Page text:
DOVER "“ When the timer in Doug Wood's greenhouse goes off four times a day it means it's time to feed the fish: all 3,000 of them.
His business, 302 Aquaponics, is part of a burgeoning sector of agribusiness that's known as aquaponics, a combination of aquaculture and hydroponics.
In short, the science combines raising fish and using their waste to fertilize plants grown without soil. In practice, the science is bit more detailed and regimented, as evidenced by Wood's 24/7 growing operation and four-times-daily feeding of thousands of tilapias.
While aquaponics has flourished in recent decades overseas, especially in places like Australia where water resources are scarcer, the industry only took hold in America in the past decade. As of 2018, the global aquaponics market size is valued at upward of $630 million, according to a study by analytics firm IndustryARC.
North America's share of that market has grown to more than 40% and will likely expand further with increasing interest in the technology among consumers and end-point suppliers. Growers are also buoyed by the 2017 decision of the National Organic Standards Board to make aquaponic farms eligible for U.S. Department of Agriculture organic certification.
While Wood recognized the prospects for the burgeoning sector, it was a life-changing moment that propelled him to make the investment in 302 Aquaponics.
"My mom passed away and I was like, "˜Let's do it.' I've always wanted to work off the farm, but I only did it as a hobby. I couldn't teach and do this," said Wood, who taught special education in the Capital and Smyrna school districts for years.
Although he had flirted with hydroponic growing of vegetables at his 220-acre farmstead off Simms Woods Road in Dover, he didn't know anything about aquaponics until he stumbled across the idea one night online.
"I'm YouTube-taught. It really sparked my interest," he said with a laugh, noting he later also took an aquaponics workshop at Delaware State University to study up further.
From there, he invested more than a million dollars into the commercial operation, erecting a more than 15,000-square-foot greenhouse and installing a waterfall filtration system connected to 12 tanks of about 250 tilapias each.
Each day the fish are fed a non-genetically modified fish food blend, and they excrete nitrogen that turns into nitrites through the system. The nutrient-enriched water then feeds into beds of thousands of lettuce seedlings, including varieties like Romaine, Summer Crisp and Waldmann's. Once grown, the heads of lettuce are harvested, and the water returned to the fish tanks in a continuous cycle. The only water pumped into the system from his well is for that lost through evaporation.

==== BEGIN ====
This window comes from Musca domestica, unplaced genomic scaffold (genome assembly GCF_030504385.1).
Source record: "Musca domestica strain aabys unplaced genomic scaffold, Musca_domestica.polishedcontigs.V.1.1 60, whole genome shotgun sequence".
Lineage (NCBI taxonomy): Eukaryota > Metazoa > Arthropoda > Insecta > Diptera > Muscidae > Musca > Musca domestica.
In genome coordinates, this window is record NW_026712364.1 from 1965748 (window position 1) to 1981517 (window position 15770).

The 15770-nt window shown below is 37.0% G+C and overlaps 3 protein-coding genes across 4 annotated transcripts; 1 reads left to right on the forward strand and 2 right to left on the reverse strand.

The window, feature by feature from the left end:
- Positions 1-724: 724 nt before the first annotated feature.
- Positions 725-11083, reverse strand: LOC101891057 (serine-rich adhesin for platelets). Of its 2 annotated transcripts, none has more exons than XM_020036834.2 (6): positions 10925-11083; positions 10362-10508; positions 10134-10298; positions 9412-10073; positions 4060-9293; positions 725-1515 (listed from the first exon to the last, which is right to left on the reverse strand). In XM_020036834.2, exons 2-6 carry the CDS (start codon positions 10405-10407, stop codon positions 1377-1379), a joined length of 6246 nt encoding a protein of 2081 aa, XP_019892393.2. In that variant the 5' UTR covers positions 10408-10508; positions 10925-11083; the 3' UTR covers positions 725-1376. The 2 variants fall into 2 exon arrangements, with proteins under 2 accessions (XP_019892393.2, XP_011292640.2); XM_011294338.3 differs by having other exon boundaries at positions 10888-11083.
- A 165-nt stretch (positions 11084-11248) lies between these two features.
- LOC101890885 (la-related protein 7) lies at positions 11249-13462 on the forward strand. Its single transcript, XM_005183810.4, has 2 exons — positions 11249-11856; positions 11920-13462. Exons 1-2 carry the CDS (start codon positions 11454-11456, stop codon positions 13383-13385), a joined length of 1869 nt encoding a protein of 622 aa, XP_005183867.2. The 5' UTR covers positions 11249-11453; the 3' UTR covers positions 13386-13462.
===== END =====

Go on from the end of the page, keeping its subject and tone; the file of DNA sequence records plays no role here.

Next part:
The 24/7 operation would employ upward of five people, Wood said, and he's received interest from students from DSU and Future Farmers of America chapters at local high schools who would like to be involved.
Wood said that once both halves of his system are up and running later this year, he hopes to harvest upward of 800 heads of lettuce a day in the system. He'll also harvest about 500 fish at a time once they reach an age of 9 months, with each fish weighing around 4 pounds.
While he's still looking for a wholesaler who would be able to take on such a large order of fish, Woods said that he hopes to sell the abundance of produce to local school districts as well as restaurants throughout the state.
Ronnie Burke, corporate chef at SoDel Concepts, which operates 12 independent restaurants in Sussex County, can attest to the benefits of such locally sourced produce. SoDel has partnered with Bearhole Farms in Selbyville, which opened its small aquaponics operation in 2015, to buy local lettuce for its Fenwick Island restaurant Catch 54.
"[Bearhole owner] Cindy Stevens reached out to us about the opportunity, and when we saw the greenhouse, it was a no-brainer," Burke said. "I was very familiar with hydroponic farms, but the aquaponic was mind-blowing with all of its sustainability benefits."
Burke noted that the aquaponically grown lettuces last for weeks longer and keep their texture better than produce trucked in from outside areas.
"You can taste the lettuces as their true flavors, with no concern about pesticides or anything they may have been spraying on the plants," he said. "The fact that it's grown safely, and you know where it was grown from seed to sale, that's becoming more important for the consumer every day."
By Jacob Owens DBT Associate Editor
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